AGC first attained an interest in the Adit site in 1985. (Simmons Aff., at ¶ 2, Dkt 20-5). From 1999 until 2011, AGC conducted operations at the site under the auspices of a "Mining Lease and Option to Purchase Agreement" that it entered into with Monarch Greenback, LLC in 1999. (Points Aff. at ¶ 2, Dkt. 20-3). Although AGC has never actually processed or produced ore at the Adit site, it has, over the years, conducted exploratory activities such as core drilling and excavation. (Id. at ¶ 2 & 5). These ventures began in 1988, when AGC reopened about 200 feet of the previously collapsed Adit. (Glaspey Aff. at ¶¶ 8-11 & Hawley Decl., Exh. 26, Dkt. 22-5). In 1994, as part of a joint venture with Ramrod Gold USA, AGC submitted a Plan of Operation to the Forest Service for an exploration program at the Project Site, which included opening and further excavation of the 900 Adit. (Id. at ¶ 19). Once these activities were completed, the Adit portal was kept open to allow for future exploration. (Id. at p. 21.) In 1998, the Forest Service approved another Plan of Operations to conduct exploratory drilling. (Hawley Decl., Exh. 26, Dkt. 22-5). As components of both the 1994 Plan and the 1998 Plan, the Forest Service required AGC to treat the water issuing from the Adit to a level consistent with applicable state and federal water quality standards. Id.

For many years, AGC treated the Adit waters either by piping them through a single settling pond to filter out suspended solids or by using a land-application system of disposal. (Glaspey Aff. at ¶¶ 9, 15, & 19-21, Dkt. 20-12 & Hawley Decl., Exh. 26, Dkt. 22-5). In 2005, the company was working with the EPA to draft a Consent Order covering various discharges within the Project Site, including those from the 900 Adit. (Simmons Aff. at ¶¶ 8-10, Dkt. 20-5). However, before that Consent Order could be finalized, the Idaho Conservation League filed a lawsuit alleging that AGC was illegally discharging pollutants from the 900 Adit in violation of the CWA. See Idaho Conservation League v. Atlanta Gold Corp., Case No. 1:05-cv-212-EJL. This prior litigation between ICL and AGC was resolved by means of a Consent Decree in which AGC agreed to construct a Pilot Water Treatment Facility ("the PWTF") to treat the waters issuing from the 900 Adit. (Simmons Aff. at ¶ 12 & Exh. A, Dkt. 20-5 & 20-6). Also as part of this Consent Decree, AGC agreed to apply to the EPA for an NPDES Permit that would authorize discharges of pollutants from the 900 Adit. (Id., Exh. A, Dkt. 20-6). This Permit, which was eventually issued on August 6, 2009 with an effective date of July 1, 2007, lists the applicable effluent limitations at 10 μg/L for arsenic and 1,000 μg/L for iron. (Hawley Decl., Exh. 1, pp. 4-5 & 7, Dkt. 22-1).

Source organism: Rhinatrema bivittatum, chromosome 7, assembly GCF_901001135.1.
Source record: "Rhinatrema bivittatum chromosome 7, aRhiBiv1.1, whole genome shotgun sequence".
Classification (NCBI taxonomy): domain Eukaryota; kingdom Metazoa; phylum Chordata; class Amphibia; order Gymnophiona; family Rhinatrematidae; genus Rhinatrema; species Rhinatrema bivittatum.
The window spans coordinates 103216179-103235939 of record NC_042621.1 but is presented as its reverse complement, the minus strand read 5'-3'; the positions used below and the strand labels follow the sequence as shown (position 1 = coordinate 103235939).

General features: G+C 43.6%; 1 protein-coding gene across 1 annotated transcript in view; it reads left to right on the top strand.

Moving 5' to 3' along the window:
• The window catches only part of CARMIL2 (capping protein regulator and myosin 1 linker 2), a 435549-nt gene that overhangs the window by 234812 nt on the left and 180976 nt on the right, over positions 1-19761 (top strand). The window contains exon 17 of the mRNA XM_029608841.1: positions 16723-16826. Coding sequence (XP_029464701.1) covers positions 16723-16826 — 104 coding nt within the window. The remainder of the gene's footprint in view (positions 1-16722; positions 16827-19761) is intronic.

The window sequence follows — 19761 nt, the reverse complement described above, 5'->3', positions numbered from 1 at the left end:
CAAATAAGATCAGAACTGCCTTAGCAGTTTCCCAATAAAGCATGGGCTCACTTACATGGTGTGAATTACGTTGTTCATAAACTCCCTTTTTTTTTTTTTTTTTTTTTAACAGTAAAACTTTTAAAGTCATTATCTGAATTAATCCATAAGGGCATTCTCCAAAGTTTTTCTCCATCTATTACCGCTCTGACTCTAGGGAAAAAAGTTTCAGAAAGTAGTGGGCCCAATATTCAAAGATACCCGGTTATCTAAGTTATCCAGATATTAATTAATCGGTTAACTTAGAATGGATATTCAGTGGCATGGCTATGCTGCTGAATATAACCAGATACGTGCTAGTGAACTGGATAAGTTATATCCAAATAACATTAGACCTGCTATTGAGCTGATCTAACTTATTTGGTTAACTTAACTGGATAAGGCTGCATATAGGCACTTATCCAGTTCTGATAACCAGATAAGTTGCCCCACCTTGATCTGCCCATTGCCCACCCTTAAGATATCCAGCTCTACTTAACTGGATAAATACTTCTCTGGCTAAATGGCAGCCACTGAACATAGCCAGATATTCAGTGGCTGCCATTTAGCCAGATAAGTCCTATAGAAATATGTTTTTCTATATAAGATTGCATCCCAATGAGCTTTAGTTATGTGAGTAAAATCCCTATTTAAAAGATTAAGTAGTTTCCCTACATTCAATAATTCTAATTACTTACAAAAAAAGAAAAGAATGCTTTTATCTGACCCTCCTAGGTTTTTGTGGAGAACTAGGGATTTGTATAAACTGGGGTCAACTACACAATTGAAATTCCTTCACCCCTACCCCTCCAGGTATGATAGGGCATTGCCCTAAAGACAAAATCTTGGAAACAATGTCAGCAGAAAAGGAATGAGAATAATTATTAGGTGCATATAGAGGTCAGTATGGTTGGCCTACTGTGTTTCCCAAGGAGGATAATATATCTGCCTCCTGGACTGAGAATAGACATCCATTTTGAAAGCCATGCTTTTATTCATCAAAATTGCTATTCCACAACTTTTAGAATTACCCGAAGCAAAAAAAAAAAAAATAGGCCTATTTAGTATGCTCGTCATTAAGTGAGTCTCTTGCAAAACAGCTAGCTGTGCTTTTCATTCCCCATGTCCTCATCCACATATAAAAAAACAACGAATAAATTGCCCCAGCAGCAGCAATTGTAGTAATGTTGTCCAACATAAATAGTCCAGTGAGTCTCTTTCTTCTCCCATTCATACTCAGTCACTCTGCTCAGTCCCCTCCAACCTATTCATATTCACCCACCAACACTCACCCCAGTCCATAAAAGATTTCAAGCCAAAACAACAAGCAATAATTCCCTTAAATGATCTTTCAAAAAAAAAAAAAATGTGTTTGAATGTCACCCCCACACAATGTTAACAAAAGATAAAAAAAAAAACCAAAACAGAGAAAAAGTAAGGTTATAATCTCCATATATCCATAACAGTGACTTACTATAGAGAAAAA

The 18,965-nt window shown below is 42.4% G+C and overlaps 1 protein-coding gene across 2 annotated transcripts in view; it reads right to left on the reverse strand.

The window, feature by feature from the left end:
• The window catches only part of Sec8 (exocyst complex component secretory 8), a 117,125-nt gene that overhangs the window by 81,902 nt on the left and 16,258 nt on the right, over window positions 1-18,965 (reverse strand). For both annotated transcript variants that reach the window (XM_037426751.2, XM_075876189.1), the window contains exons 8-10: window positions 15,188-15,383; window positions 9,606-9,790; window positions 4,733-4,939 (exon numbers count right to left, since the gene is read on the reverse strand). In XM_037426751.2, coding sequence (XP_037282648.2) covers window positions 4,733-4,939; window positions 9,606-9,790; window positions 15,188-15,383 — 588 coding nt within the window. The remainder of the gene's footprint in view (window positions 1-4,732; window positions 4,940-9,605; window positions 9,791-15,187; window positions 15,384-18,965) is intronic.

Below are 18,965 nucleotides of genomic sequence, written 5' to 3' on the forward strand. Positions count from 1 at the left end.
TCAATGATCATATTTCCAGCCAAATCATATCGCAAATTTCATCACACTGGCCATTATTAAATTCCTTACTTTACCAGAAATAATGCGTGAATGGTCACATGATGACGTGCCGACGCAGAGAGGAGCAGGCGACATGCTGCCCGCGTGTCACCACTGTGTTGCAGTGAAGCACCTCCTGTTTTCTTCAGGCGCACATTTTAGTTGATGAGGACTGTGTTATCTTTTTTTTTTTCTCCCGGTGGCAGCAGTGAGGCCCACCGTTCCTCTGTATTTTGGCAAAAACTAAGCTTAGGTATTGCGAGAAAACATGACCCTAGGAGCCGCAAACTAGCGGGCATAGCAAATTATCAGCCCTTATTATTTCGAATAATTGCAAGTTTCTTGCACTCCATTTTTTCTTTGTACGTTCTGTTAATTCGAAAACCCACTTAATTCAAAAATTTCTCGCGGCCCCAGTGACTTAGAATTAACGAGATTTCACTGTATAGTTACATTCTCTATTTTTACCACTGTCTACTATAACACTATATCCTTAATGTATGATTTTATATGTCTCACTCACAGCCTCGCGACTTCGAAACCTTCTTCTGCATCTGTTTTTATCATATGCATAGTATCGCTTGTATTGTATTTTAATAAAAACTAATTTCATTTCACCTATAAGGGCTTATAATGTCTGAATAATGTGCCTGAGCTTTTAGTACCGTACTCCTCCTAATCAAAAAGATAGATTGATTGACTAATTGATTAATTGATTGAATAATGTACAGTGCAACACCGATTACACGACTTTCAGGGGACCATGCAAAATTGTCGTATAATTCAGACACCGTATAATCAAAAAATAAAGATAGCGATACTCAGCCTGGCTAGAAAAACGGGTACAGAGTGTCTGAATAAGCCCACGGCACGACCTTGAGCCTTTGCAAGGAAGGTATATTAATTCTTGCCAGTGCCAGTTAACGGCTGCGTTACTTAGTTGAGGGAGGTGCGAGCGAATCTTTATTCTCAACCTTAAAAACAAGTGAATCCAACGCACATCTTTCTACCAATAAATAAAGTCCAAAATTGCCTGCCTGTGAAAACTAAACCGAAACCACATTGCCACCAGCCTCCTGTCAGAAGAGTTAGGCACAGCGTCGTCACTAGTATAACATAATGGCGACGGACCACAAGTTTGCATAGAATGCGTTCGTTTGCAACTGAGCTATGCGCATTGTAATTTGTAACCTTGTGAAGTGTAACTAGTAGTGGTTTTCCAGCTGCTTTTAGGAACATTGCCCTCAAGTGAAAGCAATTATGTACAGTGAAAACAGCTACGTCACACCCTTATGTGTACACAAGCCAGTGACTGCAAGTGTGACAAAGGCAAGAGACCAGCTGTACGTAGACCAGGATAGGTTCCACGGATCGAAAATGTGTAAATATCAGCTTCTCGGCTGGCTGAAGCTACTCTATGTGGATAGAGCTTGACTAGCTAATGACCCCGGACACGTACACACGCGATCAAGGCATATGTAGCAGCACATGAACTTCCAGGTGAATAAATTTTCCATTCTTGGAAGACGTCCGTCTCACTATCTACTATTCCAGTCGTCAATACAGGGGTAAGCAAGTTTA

The PWTF consists primarily of two lined settling ponds and associated pipeworks. A third pond predates the PWTF but is apparently not in use at this time. Water coming out of the Adit is routed through these ponds and allowed to remain long enough for a significant amount of pollutants to precipitate out, a process that is aided by the addition of a chemical coagulant mixture. After being treated in the settling ponds, the waters are discharged into Montezuma Creek. (Simmons Aff., Exh. 1, Dkt. 20-6, p. 9).

Though the PWTF does remove a significant amount of toxic materials from the Adit waters, it has never been able to meet the effluent limitation standards imposed in the NPDES Permit, and indeed, AGC acknowledges that it was not designed to do so. (Id. at ¶¶ 26 & 27.) As part of the Permit's requirements, AGC must monitor, among other things, the amounts of arsenic and iron in the discharge flow. (Torf. Decl., at ¶¶ 8-9). Data is recorded on a weekly basis and forwarded to the EPA in monthly "Discharge Monitoring Reports" ("DMRs"). (Id. at ¶ 10.) These records show that the arsenic levels in the discharge waters have ranged from three to three hundred times greater than the 10 μg/L effluent limitation. (See id., at ¶¶ 7-17 & 21, andBenner Decl. at ¶¶ 14-19, Dkt. 63.) On average, the discharge waters have contained 265 μg/L of arsenic---over twenty-six times the allowable amount. (Benner Decl. at ¶ 16, Dkt. 63.) The situation with iron is similar: all monthly DMRS for the period beginning in August of 2009 reflect numbers far in excess of the 1000 μg/L effluent limitation. (Torf Decl. at ¶ 13, Dkt. 25 & Hawley Decl., Exhs. 16-21, Dkt. 22-3).*fn4

Turning to the condition of the affected streams, in 2009, the Idaho Department of Environmental Quality designated tributaries of the Middle Fork of the Boise River as impaired water bodies, due to arsenic pollution in Montezuma Creek. (Hayes Decl., Exhs. 3 & 4, Dkt. 22-1 &Third Hayes Decl. at ¶ 18, Dkt. 62). Though the 900 Adit contributes to this problem, it is by no means the sole source of pollution. Approximately 3,000 feet downstream of the Adit is a Superfund Site known as the Talache Mine Tailings Reclamation Site, which, according to AGC, is a source of direct discharges into Montezuma Creek that consistently reflect arsenic levels of 1,000 μg/L. (Simmons Aff. at ¶ 33, Dkt. 20-5).